Apple CEO says American workers aren’t skilled enough to build the company’s products. He’s wrong.
Editor's note: This post originally appeared on the Huffington Post.
Tim Cook said on 60 Minutes Sunday night that Apple manufactures in China because China focuses more on vocational education than the United States.
He's not being truthful.
Apple manufactures in China because it can. It can exploit a nearly endless pool of cheap labor. It can avoid more stringent environmental regulation. And it's the only way that Apple can also sell into China.
Yet Tim Cook wants to cite a decline in the vocational skills of Americans as the reason why Apple offshores its production.
That's rich irony. Companies like Apple used to make much more hardware in the United States. Around the turn of the century, Apple and others turned their attention offshore — not in search of more skilled workers, mind you, but rather in search of the lowest possible costs, no matter what the human toll. Partly as a result,one-third of all manufacturing jobs in the United States have gone missing since 1998.
Here's the other rich piece of irony: For all the credit I'd give Apple for innovative design and amazing technology, it's shocking how primitive and brutal Apple's assembly-line model of production is in today's economy. Instead of throwing innovation, automation, or engineering at its production, Apple throws bodies – the hundreds of thousands of bodies it houses in China and wakes up in the middle of the night to solve last-minute glitches.
And here's the final rich piece of irony: Somehow, Apple is being outsmarted.
Elon Musk has managed to find and train skilled workers to build amazing Tesla electric vehicles just 20 miles down the road from Apple's headquarters and is betting on workers in Buffalo, N.Y. for a new generation of solar products. SHINOLA has found and trained workers in Detroit to help bring watchmaking back to the United States.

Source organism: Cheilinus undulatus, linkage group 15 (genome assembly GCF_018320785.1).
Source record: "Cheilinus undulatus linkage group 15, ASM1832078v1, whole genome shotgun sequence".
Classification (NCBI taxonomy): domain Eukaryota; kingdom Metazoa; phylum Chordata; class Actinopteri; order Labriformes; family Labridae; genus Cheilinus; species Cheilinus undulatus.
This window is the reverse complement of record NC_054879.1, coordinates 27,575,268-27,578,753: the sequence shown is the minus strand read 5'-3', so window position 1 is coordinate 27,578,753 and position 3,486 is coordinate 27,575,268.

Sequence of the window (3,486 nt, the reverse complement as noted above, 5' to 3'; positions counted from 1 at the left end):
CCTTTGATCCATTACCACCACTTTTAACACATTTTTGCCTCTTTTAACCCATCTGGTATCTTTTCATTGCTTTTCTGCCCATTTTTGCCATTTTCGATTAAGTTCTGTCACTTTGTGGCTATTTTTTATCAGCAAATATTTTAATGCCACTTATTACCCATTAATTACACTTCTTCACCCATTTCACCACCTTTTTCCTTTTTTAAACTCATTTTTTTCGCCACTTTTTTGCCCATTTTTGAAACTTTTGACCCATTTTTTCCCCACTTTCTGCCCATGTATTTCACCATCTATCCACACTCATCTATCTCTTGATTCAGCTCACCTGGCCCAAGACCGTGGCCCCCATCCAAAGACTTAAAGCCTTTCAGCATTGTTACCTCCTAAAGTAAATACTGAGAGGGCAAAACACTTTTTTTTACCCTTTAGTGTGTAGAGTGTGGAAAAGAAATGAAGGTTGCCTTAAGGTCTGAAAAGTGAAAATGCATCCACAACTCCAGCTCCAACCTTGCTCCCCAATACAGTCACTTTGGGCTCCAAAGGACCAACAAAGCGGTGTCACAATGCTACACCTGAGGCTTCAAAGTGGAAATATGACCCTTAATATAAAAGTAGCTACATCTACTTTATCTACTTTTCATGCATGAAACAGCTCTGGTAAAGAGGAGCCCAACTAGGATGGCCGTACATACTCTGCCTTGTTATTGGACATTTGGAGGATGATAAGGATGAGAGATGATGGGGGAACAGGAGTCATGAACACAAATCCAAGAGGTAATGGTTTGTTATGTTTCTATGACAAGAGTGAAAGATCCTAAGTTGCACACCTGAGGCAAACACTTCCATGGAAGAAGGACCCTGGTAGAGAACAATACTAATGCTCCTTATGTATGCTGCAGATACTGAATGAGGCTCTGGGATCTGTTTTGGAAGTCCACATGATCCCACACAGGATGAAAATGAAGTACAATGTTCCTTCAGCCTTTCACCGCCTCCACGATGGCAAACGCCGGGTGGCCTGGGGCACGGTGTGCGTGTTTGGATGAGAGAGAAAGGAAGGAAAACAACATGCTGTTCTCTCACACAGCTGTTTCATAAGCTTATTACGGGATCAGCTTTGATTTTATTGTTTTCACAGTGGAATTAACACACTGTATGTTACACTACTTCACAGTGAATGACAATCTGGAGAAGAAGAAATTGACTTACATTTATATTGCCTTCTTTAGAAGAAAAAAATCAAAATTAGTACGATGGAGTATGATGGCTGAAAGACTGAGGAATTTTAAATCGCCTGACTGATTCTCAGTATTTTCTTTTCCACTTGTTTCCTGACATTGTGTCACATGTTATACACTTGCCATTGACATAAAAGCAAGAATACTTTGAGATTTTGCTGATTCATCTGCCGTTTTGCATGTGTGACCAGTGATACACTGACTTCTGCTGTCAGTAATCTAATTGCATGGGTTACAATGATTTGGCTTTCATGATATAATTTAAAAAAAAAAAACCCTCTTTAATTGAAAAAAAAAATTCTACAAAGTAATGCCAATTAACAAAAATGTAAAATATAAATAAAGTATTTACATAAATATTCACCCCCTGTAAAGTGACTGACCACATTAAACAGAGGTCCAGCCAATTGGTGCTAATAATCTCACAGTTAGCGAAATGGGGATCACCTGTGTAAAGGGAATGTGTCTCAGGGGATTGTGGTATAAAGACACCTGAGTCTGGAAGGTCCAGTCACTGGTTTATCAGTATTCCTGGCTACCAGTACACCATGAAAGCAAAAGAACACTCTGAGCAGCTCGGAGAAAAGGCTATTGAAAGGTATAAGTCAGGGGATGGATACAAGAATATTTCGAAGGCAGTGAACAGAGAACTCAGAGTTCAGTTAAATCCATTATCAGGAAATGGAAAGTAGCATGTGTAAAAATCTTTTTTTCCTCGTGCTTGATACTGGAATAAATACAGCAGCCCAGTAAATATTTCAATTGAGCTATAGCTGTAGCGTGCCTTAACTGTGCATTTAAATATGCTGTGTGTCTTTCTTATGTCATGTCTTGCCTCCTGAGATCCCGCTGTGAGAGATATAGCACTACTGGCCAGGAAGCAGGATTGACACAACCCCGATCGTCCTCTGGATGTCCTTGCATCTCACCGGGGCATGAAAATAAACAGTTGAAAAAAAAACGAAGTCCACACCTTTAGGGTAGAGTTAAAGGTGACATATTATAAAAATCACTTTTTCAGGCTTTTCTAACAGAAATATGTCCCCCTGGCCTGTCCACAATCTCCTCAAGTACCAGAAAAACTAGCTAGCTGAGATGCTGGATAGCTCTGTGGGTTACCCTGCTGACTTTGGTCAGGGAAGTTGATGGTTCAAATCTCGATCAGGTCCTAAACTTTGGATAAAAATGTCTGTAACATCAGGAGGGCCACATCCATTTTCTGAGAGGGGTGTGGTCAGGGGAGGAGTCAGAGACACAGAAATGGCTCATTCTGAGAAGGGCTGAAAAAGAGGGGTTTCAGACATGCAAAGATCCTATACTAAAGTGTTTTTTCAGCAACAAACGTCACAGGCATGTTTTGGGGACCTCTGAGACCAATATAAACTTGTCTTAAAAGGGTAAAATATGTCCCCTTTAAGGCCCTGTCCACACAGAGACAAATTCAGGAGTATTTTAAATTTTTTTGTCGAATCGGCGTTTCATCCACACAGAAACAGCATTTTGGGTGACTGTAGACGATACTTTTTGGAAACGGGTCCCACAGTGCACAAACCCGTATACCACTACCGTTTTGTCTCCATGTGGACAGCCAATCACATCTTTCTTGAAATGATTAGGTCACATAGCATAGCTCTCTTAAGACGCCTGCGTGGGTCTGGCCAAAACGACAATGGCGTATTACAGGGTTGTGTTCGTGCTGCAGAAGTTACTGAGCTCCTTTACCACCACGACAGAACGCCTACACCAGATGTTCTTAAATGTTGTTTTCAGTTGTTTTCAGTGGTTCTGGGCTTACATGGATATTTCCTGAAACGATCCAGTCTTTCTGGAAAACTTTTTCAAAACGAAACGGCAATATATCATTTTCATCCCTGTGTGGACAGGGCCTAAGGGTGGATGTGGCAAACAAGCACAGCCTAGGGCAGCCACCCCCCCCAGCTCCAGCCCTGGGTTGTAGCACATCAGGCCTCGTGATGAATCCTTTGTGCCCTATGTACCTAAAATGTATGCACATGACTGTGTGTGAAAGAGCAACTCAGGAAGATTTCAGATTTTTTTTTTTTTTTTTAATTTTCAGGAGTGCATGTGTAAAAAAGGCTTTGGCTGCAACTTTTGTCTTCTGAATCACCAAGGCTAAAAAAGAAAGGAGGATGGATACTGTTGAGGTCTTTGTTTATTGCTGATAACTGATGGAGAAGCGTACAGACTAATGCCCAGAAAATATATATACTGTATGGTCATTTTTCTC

Now, Tim Cook has a point about the decline of the tool and die industry in the United States, particularly relative to the rise of the industry in China. But that hasn't stopped the Teslas, the SHINOLAs, or even the hoodie-makers like American Giant from establishing a beachhead in the United States.
Apple doesn't make iPhones in the United States because the company is too heavily invested in its outdated production model in China. The truth is, if Apple reinvested a fraction of its market capitalization in reinvigorating U.S. high tech production, it would make a real difference, and it wouldn't even raise the price of iPhones in a way that would harm sales.
I wish Tim Cook would give American workers a chance. Instead, he's stuck in the Dickensian model of cheap, exploitable labor to make a buck.
As an innovator, Tim Cook should be part of the solution in modernizing and expanding the U.S. industry, rather than using it as an excuse and a crutch. The way in which he whined to Charlie Rose didn't demonstrate leadership or a core Apple value. Now all we need is a Taylor Swift tweet to change his mind.
I use an iPhone because I think it's the best performing product out there. But I know American workers could make it if Tim Cook believed in them.